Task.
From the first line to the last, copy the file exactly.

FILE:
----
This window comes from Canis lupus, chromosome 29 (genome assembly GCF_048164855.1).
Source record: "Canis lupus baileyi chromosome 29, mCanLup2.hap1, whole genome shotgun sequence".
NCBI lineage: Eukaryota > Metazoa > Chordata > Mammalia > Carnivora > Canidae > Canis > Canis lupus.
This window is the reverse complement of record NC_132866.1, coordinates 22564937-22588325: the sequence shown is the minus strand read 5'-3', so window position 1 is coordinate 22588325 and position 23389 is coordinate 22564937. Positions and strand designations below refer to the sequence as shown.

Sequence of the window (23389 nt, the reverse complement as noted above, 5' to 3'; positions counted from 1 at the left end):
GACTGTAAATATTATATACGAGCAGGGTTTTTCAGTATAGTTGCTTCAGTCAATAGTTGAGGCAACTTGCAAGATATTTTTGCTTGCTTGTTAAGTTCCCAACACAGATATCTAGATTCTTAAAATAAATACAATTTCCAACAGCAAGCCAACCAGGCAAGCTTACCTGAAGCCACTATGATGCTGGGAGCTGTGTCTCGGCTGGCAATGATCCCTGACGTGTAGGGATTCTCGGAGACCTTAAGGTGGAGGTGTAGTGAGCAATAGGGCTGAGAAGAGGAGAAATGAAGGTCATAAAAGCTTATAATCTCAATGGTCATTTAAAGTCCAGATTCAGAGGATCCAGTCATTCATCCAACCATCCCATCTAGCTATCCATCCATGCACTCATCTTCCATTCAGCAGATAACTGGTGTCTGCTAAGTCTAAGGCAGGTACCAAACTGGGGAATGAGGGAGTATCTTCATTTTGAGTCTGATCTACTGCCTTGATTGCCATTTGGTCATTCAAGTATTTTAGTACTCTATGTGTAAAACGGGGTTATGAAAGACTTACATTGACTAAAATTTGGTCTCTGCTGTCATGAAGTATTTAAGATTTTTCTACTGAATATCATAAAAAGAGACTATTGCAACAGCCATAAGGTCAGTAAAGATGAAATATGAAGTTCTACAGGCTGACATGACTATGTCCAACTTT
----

This window comes from Canis lupus, chromosome 29 (genome assembly GCF_048164855.1).
Source record: "Canis lupus baileyi chromosome 29, mCanLup2.hap1, whole genome shotgun sequence".
NCBI lineage: Eukaryota > Metazoa > Chordata > Mammalia > Carnivora > Canidae > Canis > Canis lupus.
This window is the reverse complement of record NC_132866.1, coordinates 22564937-22588325: the sequence shown is the minus strand read 5'-3', so window position 1 is coordinate 22588325 and position 23389 is coordinate 22564937. Positions and strand designations below refer to the sequence as shown.

Sequence of the window (23389 nt, the reverse complement as noted above, 5' to 3'; positions counted from 1 at the left end):
GACTGTAAATATTATATACGAGCAGGGTTTTTCAGTATAGTTGCTTCAGTCAATAGTTGAGGCAACTTGCAAGATATTTTTGCTTGCTTGTTAAGTTCCCAACACAGATATCTAGATTCTTAAAATAAATACAATTTCCAACAGCAAGCCAACCAGGCAAGCTTACCTGAAGCCACTATGATGCTGGGAGCTGTGTCTCGGCTGGCAATGATCCCTGACGTGTAGGGATTCTCGGAGACCTTAAGGTGGAGGTGTAGTGAGCAATAGGGCTGAGAAGAGGAGAAATGAAGGTCATAAAAGCTTATAATCTCAATGGTCATTTAAAGTCCAGATTCAGAGGATCCAGTCATTCATCCAACCATCCCATCTAGCTATCCATCCATGCACTCATCTTCCATTCAGCAGATAACTGGTGTCTGCTAAGTCTAAGGCAGGTACCAAACTGGGGAATGAGGGAGTATCTTCATTTTGAGTCTGATCTACTGCCTTGATTGCCATTTGGTCATTCAAGTATTTTAGTACTCTATGTGTAAAACGGGGTTATGAAAGACTTACATTGACTAAAATTTGGTCTCTGCTGTCATGAAGTATTTAAGATTTTTCTACTGAATATCATAAAAAGAGACTATTGCAACAGCCATAAGGTCAGTAAAGATGAAATATGAAGTTCTACAGGCTGACATGACTATGTCCAACTTT